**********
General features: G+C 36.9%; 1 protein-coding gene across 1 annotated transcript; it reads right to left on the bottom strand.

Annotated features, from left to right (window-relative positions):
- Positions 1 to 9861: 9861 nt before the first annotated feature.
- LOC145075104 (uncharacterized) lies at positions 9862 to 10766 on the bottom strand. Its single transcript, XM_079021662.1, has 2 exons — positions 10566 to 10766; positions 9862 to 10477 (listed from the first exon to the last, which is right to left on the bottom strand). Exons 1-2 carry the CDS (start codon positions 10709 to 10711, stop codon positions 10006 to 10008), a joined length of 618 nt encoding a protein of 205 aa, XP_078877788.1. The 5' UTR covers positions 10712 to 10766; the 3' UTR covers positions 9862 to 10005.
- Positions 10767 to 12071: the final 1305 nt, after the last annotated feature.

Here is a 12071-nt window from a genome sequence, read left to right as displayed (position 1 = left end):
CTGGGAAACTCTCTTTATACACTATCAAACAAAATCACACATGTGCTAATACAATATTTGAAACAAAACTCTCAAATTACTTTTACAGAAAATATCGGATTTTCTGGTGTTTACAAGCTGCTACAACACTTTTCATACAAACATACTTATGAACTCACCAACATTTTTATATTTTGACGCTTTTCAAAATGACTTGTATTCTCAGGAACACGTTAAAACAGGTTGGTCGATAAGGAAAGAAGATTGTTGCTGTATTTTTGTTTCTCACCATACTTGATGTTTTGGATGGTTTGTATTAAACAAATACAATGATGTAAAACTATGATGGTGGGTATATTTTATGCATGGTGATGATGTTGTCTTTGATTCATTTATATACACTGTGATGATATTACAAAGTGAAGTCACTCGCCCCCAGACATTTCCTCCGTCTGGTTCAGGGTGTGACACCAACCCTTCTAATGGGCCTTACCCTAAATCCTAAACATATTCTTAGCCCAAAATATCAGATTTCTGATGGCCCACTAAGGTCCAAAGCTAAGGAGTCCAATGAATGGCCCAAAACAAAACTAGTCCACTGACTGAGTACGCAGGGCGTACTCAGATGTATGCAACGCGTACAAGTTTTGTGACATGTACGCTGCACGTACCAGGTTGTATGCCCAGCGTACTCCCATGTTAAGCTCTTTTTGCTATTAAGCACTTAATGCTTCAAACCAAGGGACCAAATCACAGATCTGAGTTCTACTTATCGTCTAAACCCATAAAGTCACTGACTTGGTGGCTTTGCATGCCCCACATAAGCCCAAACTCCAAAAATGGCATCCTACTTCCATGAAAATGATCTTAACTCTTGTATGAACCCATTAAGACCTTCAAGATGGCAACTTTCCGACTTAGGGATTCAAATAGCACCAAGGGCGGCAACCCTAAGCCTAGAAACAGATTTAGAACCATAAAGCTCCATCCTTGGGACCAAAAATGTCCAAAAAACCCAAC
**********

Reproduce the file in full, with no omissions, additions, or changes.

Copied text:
General features: G+C 36.9%; 1 protein-coding gene across 1 annotated transcript; it reads right to left on the bottom strand.

Annotated features, from left to right (window-relative positions):
- Positions 1 to 9861: 9861 nt before the first annotated feature.
- LOC145075104 (uncharacterized) lies at positions 9862 to 10766 on the bottom strand. Its single transcript, XM_079021662.1, has 2 exons — positions 10566 to 10766; positions 9862 to 10477 (listed from the first exon to the last, which is right to left on the bottom strand). Exons 1-2 carry the CDS (start codon positions 10709 to 10711, stop codon positions 10006 to 10008), a joined length of 618 nt encoding a protein of 205 aa, XP_078877788.1. The 5' UTR covers positions 10712 to 10766; the 3' UTR covers positions 9862 to 10005.
- Positions 10767 to 12071: the final 1305 nt, after the last annotated feature.

Here is a 12071-nt window from a genome sequence, read left to right as displayed (position 1 = left end):
CTGGGAAACTCTCTTTATACACTATCAAACAAAATCACACATGTGCTAATACAATATTTGAAACAAAACTCTCAAATTACTTTTACAGAAAATATCGGATTTTCTGGTGTTTACAAGCTGCTACAACACTTTTCATACAAACATACTTATGAACTCACCAACATTTTTATATTTTGACGCTTTTCAAAATGACTTGTATTCTCAGGAACACGTTAAAACAGGTTGGTCGATAAGGAAAGAAGATTGTTGCTGTATTTTTGTTTCTCACCATACTTGATGTTTTGGATGGTTTGTATTAAACAAATACAATGATGTAAAACTATGATGGTGGGTATATTTTATGCATGGTGATGATGTTGTCTTTGATTCATTTATATACACTGTGATGATATTACAAAGTGAAGTCACTCGCCCCCAGACATTTCCTCCGTCTGGTTCAGGGTGTGACACCAACCCTTCTAATGGGCCTTACCCTAAATCCTAAACATATTCTTAGCCCAAAATATCAGATTTCTGATGGCCCACTAAGGTCCAAAGCTAAGGAGTCCAATGAATGGCCCAAAACAAAACTAGTCCACTGACTGAGTACGCAGGGCGTACTCAGATGTATGCAACGCGTACAAGTTTTGTGACATGTACGCTGCACGTACCAGGTTGTATGCCCAGCGTACTCCCATGTTAAGCTCTTTTTGCTATTAAGCACTTAATGCTTCAAACCAAGGGACCAAATCACAGATCTGAGTTCTACTTATCGTCTAAACCCATAAAGTCACTGACTTGGTGGCTTTGCATGCCCCACATAAGCCCAAACTCCAAAAATGGCATCCTACTTCCATGAAAATGATCTTAACTCTTGTATGAACCCATTAAGACCTTCAAGATGGCAACTTTCCGACTTAGGGATTCAAATAGCACCAAGGGCGGCAACCCTAAGCCTAGAAACAGATTTAGAACCATAAAGCTCCATCCTTGGGACCAAAAATGTCCAAAAAACCCAAC